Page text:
A5

After Christmas, exchange ideas

Unhealthy sterotypes pose a new existential risk.

  • Thursday, December 23, 2021 1:38pm
  • Opinion

By Rich Moniak

On Christmas Day in 1914, many soldiers on both sides of the western front put down their weapons for a day. According to the German infantryman Rubert Frey, “It was miraculous! These were Englishmen, English soldiers of whose existence we only knew based on their iron-wrapped missive and now, here we were face-to-face … exchanging gifts. … At that moment we were friends, no longer German and English – we were human beings!”

Sadly, it took Christmas for the soldiers to recognize that.

Anthony Richards explains that until recently, the story of the unofficial truce described by Frey had been “a very British-centric one.” Now, hundreds of diaries like the one kept by Frey have provided “a wealth of rarely seen German accounts of the Christmas Truce,” proving it was truly “a shared experience between two opposing sides.”

Richards is British historian and the author of 46 books. Most recently, in an effort to understand the German perspective of that day, he examined hundreds of diaries, “many never before translated into English and some not previously published.” The work resulted in his latest book titled “The True Story of the Christmas Truce: British and German Eyewitness Accounts from World War I.”

Otto Hahn was one of those eyewitnesses. He recorded being “profoundly happy about this peace lasting one day.” But the German officer also thought it shouldn’t be allowed, “not even for the one Christmas Day” because soldiers might find it “hard to shoot at people, or knock them dead with our rifle butts, or pierce their bodies, if one had exchanged cigarettes and food items with them just before.”

British officers feared the same thing. Both sides issued orders to prevent anything like that from happening again. The war lasted four more years. More than eight million soldiers and seven million civilians were killed.

If there are lessons for us in those diaries, it’s that the failure to recognize our common humanity has deadly consequences. That was proven again a few decades later when an even deadlier war erupted in Europe.

In the aftermath of World War II, Sen. J. William Fulbright proposed funding an international exchange program. The goal, he said, was to “bring a little more knowledge, a little more reason, and a little more compassion into world affairs and thereby to increase the chance that nations will learn at last to live in peace and friendship.”

A few years after Congress established the Fulbright Program, the International Association for the Exchange of Students for Technical Experience was founded.

There are now more than 20 government and privately funded programs in the U.S., including the Kennedy-Luger Youth Exchange and Study. Created by Congress in the aftermath of 9/11, its mission was to bridge to the cultural divide between Americans and citizens of predominantly Muslim countries.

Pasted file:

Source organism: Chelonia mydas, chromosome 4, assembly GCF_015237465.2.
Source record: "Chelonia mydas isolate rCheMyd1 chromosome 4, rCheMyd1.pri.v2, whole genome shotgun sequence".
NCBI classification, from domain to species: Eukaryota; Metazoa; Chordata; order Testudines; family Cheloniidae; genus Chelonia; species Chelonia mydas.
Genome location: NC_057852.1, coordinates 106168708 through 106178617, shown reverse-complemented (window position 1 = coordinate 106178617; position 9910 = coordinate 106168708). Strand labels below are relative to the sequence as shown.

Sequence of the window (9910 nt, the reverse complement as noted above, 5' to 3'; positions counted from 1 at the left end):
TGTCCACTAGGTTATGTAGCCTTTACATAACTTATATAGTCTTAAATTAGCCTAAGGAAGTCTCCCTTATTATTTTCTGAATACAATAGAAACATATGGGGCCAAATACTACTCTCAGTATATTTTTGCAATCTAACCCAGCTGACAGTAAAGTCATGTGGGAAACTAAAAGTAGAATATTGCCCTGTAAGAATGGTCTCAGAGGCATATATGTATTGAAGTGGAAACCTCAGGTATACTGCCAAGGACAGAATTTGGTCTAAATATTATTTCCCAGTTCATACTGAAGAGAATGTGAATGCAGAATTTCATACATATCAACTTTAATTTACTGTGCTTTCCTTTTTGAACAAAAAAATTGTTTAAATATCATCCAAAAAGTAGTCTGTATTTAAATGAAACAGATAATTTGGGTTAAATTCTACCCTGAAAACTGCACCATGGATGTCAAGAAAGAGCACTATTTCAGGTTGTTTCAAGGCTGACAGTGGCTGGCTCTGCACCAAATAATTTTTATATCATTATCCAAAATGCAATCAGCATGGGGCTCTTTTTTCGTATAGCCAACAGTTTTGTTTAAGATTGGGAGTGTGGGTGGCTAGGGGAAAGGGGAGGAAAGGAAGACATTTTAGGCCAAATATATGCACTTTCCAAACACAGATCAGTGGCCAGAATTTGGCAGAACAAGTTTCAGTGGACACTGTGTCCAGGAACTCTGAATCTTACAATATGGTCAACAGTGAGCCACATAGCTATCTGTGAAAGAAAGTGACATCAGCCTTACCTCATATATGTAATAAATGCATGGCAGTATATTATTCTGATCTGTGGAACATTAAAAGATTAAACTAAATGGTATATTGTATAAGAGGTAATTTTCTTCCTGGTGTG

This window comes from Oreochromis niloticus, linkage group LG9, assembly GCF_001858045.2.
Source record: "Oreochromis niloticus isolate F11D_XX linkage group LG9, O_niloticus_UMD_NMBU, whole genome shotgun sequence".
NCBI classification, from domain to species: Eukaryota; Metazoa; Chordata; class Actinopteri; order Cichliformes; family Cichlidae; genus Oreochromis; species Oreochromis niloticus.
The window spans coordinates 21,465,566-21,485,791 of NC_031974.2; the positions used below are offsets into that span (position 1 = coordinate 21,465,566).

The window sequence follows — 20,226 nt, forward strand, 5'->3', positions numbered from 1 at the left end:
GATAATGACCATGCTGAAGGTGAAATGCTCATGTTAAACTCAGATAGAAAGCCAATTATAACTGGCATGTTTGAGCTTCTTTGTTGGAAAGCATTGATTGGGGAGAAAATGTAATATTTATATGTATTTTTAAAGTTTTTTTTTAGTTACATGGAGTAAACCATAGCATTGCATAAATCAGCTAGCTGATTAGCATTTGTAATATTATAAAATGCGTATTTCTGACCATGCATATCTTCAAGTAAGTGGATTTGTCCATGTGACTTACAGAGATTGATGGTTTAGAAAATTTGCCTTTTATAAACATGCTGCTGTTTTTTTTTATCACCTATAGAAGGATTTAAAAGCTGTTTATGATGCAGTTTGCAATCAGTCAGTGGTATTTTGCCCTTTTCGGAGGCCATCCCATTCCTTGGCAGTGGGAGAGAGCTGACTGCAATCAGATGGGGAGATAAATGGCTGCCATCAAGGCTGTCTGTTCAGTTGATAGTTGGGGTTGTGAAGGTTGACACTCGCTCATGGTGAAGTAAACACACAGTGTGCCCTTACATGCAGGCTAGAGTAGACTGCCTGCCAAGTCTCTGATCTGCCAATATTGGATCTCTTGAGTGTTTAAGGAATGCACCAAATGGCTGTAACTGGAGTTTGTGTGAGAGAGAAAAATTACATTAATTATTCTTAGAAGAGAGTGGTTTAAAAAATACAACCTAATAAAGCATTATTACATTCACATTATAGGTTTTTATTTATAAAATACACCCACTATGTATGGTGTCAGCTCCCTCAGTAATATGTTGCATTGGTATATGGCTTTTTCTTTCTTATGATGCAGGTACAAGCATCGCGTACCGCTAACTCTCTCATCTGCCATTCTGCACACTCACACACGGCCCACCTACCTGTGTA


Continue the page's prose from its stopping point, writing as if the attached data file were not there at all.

In between, President Dwight D. Eisenhower believed cultural acceptance could be improved through an exchange of information and ideas between residents of cities around the world. Sister Cities International emerged from that vision.

I’m not naïve enough to believe these programs alone can prevent wars. But as officer Hahn observed, hostilities are less likely between people whose goodwill has been exchanged.

However, given how polarized American society has become, does it make sense to focus all such efforts on foreign nations? Wouldn’t Seattle liberals better understand rural conservative values if some of their children attended school in Woodward County, Oklahoma. And vice versa.

Would Juneau benefit more right now from a sister city relationship with Chattanooga, Tennessee, than Vladivostok, Russia? Should we add Wasilla to our neighboring sister city of Whitehorse?

The answer lies in the stereotypes we hold of peoples from other places. They were easier to form and harder to break during the two world wars. Exchange programs helped change that. But through the emergence of cable news, Facebook and Twitter, unhealthy stereotypes of people who share different versions of the American dream pose a new existential risk.

The 1914 Christmas truce was indeed a miraculous moment in the middle of a brutal war. But it wasn’t enough to change the course of history. If we use it wisely, we have time to redirect ours by recognizing New Yorkers, Texans, Juneauites and Wasillans are all Americans and human beings at heart.

• Rich Moniak is a Juneau resident and retired civil engineer with more than 25 years of experience working in the public sector. Columns, My Turns and Letters to the Editor represent the view of the author, not the view of the Juneau Empire. Have something to say? Here’s how to submit a My Turn or letter.

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